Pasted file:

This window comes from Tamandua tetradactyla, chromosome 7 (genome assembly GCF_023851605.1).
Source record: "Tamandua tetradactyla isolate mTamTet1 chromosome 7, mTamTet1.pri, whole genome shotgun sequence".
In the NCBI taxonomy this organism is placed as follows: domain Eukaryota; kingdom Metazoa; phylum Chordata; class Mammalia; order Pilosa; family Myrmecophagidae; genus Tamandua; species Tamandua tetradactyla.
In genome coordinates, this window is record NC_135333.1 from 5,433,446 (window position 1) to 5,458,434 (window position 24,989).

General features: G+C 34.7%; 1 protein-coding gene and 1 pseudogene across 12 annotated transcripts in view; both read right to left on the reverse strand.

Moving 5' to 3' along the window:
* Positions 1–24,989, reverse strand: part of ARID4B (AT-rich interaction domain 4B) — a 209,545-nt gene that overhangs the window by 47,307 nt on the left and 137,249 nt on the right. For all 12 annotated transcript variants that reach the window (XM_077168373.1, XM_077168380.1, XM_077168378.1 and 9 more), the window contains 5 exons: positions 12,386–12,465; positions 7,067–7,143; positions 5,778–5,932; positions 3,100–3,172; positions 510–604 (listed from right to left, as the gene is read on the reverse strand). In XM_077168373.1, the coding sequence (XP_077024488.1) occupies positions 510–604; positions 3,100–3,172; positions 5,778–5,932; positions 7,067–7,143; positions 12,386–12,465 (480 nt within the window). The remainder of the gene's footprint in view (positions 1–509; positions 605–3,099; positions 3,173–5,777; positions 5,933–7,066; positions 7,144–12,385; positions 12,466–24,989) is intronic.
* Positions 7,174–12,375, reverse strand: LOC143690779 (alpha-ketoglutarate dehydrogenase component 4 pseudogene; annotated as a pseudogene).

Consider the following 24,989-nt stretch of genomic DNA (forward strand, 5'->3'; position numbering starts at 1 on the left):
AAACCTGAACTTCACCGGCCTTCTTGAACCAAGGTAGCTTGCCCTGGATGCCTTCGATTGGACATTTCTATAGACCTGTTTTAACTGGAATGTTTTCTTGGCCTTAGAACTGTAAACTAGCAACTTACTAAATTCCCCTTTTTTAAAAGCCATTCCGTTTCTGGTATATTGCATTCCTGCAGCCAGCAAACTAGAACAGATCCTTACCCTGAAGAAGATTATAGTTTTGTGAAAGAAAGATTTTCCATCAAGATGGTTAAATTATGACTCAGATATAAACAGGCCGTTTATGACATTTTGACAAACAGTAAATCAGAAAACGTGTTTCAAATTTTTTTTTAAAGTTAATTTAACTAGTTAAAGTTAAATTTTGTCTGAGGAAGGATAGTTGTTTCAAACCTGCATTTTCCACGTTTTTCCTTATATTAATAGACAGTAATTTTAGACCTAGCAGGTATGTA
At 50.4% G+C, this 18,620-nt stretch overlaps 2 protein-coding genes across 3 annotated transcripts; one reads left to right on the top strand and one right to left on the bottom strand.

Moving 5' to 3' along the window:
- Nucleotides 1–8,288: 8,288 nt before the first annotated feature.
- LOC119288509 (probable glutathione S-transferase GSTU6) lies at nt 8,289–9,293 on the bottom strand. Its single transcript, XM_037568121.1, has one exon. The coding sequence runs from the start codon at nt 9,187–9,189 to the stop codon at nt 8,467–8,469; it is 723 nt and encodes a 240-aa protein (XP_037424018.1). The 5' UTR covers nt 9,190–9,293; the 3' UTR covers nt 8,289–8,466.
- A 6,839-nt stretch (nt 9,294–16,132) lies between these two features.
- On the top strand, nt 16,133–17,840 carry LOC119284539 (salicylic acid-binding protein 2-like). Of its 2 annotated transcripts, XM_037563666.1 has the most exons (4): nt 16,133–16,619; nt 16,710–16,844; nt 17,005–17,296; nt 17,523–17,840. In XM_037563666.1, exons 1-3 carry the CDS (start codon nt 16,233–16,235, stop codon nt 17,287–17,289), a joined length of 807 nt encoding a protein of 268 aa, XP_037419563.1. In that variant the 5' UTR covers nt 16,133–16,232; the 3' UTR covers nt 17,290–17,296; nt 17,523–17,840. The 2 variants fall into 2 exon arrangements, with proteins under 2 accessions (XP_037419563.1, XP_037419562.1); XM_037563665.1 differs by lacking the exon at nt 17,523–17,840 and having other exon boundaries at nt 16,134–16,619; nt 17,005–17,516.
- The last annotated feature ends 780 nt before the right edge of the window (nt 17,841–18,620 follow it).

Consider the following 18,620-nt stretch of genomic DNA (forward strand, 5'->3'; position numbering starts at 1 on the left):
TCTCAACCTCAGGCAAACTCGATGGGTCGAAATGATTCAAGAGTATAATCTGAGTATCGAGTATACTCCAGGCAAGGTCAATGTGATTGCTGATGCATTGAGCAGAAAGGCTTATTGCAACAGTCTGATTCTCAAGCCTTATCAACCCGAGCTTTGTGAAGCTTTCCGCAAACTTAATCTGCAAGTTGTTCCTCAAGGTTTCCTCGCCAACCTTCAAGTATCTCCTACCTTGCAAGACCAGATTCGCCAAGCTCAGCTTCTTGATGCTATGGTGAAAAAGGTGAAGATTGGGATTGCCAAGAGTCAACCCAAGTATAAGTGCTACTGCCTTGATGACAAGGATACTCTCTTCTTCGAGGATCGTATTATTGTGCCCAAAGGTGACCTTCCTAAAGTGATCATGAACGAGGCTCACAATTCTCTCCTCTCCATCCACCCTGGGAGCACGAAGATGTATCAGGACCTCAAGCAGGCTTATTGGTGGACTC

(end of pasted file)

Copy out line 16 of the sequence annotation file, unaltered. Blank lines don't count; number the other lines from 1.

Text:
- On the top strand, nt 16,133–17,840 carry LOC119284539 (salicylic acid-binding protein 2-like). Of its 2 annotated transcripts, XM_037563666.1 has the most exons (4): nt 16,133–16,619; nt 16,710–16,844; nt 17,005–17,296; nt 17,523–17,840. In XM_037563666.1, exons 1-3 carry the CDS (start codon nt 16,233–16,235, stop codon nt 17,287–17,289), a joined length of 807 nt encoding a protein of 268 aa, XP_037419563.1. In that variant the 5' UTR covers nt 16,133–16,232; the 3' UTR covers nt 17,290–17,296; nt 17,523–17,840. The 2 variants fall into 2 exon arrangements, with proteins under 2 accessions (XP_037419563.1, XP_037419562.1); XM_037563665.1 differs by lacking the exon at nt 17,523–17,840 and having other exon boundaries at nt 16,134–16,619; nt 17,005–17,516.